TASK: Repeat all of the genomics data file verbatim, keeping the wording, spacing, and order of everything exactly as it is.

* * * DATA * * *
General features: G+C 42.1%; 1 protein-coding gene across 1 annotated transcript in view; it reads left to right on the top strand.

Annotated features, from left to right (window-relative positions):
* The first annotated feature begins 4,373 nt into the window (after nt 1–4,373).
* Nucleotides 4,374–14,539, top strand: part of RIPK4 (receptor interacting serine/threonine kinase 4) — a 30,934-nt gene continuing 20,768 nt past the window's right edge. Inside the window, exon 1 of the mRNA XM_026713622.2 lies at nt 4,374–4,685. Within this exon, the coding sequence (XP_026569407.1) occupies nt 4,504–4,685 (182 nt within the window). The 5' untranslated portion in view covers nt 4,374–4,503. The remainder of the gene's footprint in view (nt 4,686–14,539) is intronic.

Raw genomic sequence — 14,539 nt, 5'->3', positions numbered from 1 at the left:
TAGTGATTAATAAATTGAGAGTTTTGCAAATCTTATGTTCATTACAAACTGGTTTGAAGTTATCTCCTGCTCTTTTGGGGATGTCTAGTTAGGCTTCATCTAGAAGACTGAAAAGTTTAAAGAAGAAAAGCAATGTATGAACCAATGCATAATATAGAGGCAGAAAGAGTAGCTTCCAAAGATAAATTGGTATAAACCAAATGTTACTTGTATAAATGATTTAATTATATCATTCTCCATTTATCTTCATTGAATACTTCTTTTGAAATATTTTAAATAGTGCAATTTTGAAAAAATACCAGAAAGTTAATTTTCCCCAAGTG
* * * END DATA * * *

General features: G+C 42.1%; 1 protein-coding gene across 1 annotated transcript in view; it reads left to right on the top strand.

Annotated features, from left to right (window-relative positions):
* The first annotated feature begins 4,373 nt into the window (after nt 1–4,373).
* Nucleotides 4,374–14,539, top strand: part of RIPK4 (receptor interacting serine/threonine kinase 4) — a 30,934-nt gene continuing 20,768 nt past the window's right edge. Inside the window, exon 1 of the mRNA XM_026713622.2 lies at nt 4,374–4,685. Within this exon, the coding sequence (XP_026569407.1) occupies nt 4,504–4,685 (182 nt within the window). The 5' untranslated portion in view covers nt 4,374–4,503. The remainder of the gene's footprint in view (nt 4,686–14,539) is intronic.

Raw genomic sequence — 14,539 nt, 5'->3', positions numbered from 1 at the left:
TAGTGATTAATAAATTGAGAGTTTTGCAAATCTTATGTTCATTACAAACTGGTTTGAAGTTATCTCCTGCTCTTTTGGGGATGTCTAGTTAGGCTTCATCTAGAAGACTGAAAAGTTTAAAGAAGAAAAGCAATGTATGAACCAATGCATAATATAGAGGCAGAAAGAGTAGCTTCCAAAGATAAATTGGTATAAACCAAATGTTACTTGTATAAATGATTTAATTATATCATTCTCCATTTATCTTCATTGAATACTTCTTTTGAAATATTTTAAATAGTGCAATTTTGAAAAAATACCAGAAAGTTAATTTTCCCCAAGTG